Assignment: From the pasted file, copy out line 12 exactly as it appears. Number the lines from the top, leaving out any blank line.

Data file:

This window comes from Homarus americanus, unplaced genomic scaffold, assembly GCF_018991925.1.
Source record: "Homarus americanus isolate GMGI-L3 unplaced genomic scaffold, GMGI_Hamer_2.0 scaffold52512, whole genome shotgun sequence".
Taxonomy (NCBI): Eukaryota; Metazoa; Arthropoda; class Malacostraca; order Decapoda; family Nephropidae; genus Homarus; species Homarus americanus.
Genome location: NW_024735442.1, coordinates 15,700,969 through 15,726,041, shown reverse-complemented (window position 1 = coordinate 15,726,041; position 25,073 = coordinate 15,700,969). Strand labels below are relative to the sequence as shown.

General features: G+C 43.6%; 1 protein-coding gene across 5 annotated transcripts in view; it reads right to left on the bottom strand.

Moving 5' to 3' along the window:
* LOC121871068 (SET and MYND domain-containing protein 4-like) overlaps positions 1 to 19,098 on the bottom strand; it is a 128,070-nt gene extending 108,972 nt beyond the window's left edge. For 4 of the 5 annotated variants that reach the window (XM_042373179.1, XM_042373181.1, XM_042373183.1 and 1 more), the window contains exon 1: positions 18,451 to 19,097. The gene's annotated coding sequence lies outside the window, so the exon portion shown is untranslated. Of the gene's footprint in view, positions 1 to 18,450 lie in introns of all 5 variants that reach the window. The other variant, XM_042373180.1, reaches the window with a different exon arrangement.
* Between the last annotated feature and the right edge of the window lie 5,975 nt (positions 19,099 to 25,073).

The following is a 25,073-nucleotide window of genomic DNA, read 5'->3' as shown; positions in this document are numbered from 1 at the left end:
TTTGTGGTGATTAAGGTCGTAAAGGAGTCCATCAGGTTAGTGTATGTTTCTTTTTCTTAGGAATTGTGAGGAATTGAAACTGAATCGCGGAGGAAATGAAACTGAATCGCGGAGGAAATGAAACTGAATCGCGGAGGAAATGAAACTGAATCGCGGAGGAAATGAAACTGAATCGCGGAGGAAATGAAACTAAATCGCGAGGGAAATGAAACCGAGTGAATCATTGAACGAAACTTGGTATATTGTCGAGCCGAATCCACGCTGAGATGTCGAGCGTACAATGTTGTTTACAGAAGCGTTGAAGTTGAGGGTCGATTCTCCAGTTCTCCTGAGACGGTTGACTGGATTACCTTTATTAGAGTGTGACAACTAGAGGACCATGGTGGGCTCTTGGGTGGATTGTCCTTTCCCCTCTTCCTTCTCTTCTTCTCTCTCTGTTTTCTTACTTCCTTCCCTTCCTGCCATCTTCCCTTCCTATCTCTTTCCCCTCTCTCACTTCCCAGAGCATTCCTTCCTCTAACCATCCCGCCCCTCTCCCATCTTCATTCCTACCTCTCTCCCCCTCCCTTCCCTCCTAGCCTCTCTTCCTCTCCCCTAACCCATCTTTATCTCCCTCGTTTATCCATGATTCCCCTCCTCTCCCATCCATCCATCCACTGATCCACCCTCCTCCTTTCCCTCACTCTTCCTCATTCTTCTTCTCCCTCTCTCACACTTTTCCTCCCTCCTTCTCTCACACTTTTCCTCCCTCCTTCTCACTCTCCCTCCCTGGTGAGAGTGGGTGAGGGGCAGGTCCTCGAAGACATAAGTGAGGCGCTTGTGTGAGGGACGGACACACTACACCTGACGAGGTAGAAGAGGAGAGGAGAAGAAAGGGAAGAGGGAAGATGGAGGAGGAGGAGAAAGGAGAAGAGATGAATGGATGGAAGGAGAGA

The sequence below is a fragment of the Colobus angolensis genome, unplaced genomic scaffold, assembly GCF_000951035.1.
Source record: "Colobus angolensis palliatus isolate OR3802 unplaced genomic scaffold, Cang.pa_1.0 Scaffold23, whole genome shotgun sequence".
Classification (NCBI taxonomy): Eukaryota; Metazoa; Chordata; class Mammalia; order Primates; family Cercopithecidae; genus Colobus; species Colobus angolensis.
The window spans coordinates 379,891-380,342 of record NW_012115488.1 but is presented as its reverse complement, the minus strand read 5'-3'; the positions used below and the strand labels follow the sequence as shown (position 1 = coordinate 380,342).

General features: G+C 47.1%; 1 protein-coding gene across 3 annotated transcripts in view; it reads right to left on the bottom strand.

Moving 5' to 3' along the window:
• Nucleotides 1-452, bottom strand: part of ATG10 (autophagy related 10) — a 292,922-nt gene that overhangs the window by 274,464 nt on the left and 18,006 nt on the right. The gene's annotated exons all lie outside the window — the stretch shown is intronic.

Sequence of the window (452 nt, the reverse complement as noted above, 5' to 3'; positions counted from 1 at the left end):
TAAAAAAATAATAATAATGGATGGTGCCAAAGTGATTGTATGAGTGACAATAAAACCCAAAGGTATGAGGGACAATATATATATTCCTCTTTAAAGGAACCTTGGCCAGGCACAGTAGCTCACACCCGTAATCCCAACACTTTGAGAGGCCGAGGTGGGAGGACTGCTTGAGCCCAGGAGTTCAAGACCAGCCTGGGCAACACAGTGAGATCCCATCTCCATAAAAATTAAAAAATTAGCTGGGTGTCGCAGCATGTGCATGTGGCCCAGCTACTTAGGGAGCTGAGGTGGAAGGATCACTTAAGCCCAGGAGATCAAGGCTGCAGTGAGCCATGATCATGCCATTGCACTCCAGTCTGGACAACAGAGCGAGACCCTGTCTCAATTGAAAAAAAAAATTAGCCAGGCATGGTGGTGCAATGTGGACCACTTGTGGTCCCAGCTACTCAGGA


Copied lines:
Source record: "Colobus angolensis palliatus isolate OR3802 unplaced genomic scaffold, Cang.pa_1.0 Scaffold23, whole genome shotgun sequence".